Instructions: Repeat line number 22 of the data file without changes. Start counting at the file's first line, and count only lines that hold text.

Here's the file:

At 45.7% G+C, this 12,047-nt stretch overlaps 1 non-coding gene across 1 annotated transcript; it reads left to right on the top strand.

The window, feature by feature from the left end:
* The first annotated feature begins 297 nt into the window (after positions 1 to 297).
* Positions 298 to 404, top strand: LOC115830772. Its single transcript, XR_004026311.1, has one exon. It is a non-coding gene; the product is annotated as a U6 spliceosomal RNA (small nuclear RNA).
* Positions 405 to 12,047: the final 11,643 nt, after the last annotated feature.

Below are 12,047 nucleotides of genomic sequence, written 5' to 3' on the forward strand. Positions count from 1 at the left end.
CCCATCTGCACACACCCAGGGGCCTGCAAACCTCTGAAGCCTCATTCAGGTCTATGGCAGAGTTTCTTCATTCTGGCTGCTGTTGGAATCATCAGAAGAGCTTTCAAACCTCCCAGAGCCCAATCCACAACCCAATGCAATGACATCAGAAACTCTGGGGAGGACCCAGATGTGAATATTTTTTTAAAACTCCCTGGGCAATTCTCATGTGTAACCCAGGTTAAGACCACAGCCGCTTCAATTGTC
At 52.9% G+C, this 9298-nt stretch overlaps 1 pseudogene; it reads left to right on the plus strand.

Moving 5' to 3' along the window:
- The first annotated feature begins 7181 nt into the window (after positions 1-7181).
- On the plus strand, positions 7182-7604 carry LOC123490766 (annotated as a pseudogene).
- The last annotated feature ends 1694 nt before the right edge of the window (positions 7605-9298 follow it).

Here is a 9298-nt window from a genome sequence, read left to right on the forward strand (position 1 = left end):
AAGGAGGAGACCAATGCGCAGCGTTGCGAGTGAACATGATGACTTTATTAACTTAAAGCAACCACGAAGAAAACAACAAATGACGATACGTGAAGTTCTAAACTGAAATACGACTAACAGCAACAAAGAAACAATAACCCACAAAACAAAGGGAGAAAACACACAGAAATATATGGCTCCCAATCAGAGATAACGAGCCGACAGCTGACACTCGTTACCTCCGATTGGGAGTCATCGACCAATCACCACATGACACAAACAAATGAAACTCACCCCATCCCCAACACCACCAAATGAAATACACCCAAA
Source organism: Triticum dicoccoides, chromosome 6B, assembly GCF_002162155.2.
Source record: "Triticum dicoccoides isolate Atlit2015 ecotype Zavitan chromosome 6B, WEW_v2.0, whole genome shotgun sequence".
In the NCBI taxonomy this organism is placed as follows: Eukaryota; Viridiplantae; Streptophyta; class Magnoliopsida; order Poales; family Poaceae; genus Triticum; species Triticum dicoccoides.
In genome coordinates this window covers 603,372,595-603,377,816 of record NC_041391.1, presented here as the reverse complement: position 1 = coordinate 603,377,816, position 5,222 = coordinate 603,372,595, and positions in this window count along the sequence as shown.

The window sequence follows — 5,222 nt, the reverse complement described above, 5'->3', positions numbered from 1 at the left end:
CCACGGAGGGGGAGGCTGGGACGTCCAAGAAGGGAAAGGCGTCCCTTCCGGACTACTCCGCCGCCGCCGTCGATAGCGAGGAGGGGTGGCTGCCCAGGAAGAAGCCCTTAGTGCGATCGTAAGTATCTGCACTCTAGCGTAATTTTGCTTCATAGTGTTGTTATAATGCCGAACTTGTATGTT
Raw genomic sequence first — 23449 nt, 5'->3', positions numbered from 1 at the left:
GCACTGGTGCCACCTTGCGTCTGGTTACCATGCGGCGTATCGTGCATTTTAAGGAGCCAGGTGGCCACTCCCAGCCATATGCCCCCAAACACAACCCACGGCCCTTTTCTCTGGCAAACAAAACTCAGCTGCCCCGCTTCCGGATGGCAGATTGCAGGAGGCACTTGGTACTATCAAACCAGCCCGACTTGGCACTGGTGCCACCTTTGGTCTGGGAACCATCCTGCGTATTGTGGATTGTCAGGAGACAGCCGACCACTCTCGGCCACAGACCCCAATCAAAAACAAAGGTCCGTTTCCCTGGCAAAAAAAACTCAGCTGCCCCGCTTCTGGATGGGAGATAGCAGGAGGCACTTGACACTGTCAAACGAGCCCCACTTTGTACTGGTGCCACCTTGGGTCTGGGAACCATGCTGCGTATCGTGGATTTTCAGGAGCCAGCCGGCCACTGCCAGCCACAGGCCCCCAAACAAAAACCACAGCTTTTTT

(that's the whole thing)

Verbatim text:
GCACTGGTGCCACCTTGCGTCTGGTTACCATGCGGCGTATCGTGCATTTTAAGGAGCCAGGTGGCCACTCCCAGCCATATGCCCCCAAACACAACCCACGGCCCTTTTCTCTGGCAAACAAAACTCAGCTGCCCCGCTTCCGGATGGCAGATTGCAGGAGGCACTTGGTACTATCAAACCAGCCCGACTTGGCACTGGTGCCACCTTTGGTCTGGGAACCATCCTGCGTATTGTGGATTGTCAGGAGACAGCCGACCACTCTCGGCCACAGACCCCAATCAAAAACAAAGGTCCGTTTCCCTGGCAAAAAAAACTCAGCTGCCCCGCTTCTGGATGGGAGATAGCAGGAGGCACTTGACACTGTCAAACGAGCCCCACTTTGTACTGGTGCCACCTTGGGTCTGGGAACCATGCTGCGTATCGTGGATTTTCAGGAGCCAGCCGGCCACTGCCAGCCACAGGCCCCCAAACAAAAACCACAGCTTTTTT